We don’t talk much about Easter Sabbath. The Gospels say very little. Easter Sabbath is “the day after” or “the day before.”
Easter Sabbath was a time of waiting. A time of no action. No drama. Nothing much to report so it gets edited out of the story.
But it is a mistake to think that nothing was happening. A great deal was going on, not least in the hearts and minds of the disciples.
They were waiting and wondering how long it would be before they could go outside and show their faces.
They were waiting and frightened, not knowing if the enemy was going to come knocking at their door.
They were waiting and ignorant. They did not know what was going on beyond their place of retreat.
They were waiting and wondering how their scattered fellows and friends were faring.
They were waiting and wondering how many more would be eliminated by the occupying scourge.
They were waiting and confined, just lying low, arguing perhaps and irritable, and hoping the whole thing would just eventually pass over.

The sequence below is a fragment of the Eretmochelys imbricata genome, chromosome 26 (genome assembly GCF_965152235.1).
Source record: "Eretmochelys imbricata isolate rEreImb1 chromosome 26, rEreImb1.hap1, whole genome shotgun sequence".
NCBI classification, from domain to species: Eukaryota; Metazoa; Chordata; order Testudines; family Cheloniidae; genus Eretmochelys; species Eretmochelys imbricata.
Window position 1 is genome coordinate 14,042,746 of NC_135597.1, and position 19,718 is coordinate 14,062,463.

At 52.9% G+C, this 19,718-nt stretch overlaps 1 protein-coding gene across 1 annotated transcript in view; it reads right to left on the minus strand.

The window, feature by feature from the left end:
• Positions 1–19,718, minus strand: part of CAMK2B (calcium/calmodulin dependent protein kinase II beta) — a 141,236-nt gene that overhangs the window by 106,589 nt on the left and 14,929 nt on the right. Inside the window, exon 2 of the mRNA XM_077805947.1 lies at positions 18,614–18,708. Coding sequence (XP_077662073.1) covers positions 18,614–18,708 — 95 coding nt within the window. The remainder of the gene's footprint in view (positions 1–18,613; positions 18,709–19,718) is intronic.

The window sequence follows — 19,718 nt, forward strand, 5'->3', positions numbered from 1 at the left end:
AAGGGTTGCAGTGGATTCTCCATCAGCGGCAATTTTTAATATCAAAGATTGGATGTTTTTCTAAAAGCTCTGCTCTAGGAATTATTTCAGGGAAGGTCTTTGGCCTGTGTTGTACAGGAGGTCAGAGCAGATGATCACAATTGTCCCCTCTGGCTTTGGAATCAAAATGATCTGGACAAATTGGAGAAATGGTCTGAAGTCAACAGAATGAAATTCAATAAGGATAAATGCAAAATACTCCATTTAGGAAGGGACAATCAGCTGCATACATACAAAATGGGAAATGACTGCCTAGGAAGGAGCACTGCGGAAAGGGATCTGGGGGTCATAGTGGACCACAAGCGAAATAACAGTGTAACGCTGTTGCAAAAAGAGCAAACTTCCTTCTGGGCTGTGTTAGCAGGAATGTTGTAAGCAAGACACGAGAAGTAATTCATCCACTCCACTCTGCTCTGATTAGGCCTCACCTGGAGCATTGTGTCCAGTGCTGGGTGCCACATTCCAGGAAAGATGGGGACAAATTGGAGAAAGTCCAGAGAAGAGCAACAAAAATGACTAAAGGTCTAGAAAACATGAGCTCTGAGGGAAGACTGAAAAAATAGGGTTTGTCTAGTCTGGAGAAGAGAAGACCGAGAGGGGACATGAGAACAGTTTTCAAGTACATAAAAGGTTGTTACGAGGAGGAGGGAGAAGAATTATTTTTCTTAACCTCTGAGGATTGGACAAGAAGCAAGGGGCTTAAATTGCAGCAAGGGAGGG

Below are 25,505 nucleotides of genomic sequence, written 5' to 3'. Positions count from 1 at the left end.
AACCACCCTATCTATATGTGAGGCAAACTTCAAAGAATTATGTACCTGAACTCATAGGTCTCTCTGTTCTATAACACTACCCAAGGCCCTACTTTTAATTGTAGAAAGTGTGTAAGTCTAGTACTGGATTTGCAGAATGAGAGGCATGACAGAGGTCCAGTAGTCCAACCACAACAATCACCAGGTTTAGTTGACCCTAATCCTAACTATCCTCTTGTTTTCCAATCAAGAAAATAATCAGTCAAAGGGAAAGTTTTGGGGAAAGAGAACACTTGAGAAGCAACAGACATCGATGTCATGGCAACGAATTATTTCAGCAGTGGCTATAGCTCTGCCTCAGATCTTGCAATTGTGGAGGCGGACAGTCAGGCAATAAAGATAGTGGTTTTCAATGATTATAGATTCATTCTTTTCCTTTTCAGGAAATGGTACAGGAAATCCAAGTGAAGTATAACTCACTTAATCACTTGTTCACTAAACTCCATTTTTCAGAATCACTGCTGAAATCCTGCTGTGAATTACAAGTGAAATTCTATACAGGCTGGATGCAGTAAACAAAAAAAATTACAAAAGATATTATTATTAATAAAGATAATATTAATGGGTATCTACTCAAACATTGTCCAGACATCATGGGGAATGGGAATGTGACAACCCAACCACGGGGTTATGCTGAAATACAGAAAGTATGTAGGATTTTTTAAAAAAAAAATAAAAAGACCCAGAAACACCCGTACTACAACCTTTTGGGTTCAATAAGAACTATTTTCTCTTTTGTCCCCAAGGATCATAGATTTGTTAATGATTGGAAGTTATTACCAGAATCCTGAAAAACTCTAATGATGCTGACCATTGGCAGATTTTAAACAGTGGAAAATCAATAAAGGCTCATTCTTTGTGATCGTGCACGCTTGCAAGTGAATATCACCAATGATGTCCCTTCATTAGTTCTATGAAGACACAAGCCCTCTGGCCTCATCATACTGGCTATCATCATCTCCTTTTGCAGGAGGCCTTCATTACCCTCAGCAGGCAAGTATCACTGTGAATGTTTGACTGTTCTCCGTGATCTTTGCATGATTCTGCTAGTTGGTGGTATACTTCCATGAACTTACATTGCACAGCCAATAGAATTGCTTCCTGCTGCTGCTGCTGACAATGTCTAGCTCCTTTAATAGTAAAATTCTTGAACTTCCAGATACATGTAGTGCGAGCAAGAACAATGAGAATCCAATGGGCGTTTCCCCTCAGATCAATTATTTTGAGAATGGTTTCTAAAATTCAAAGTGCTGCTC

They were waiting and wondering “How long?”
They were waiting and weeping over the shock of all that had happened.
They were waiting and disappointed that things had not gone according to plan.
They were waiting and seriously rethinking what their discipleship now meant.
They were waiting and desiring things which could not now happen.
In the face of an enemy no less hostile than the Romans, we also are waiting.
And we are not so different in our reactions from those first disciples.
When the waiting is over, can we go back to normal?
No. The new normal is resurrection. We shall burst with joy!
Michael Pearson is a retired ethicist living in the UK. He and his wife, Helen, lead a Sabbath School class at Newbold where this essay was first presented. It is reprinted here with permission. They also run the website Pearsons’ Perspectives, where this and similar articles can be found.
Photo by Natalia Figueredo on Unsplash
We invite you to join our community through conversation by commenting below. We ask that you engage in courteous and respectful discourse. You can view our full commenting policy by clicking here.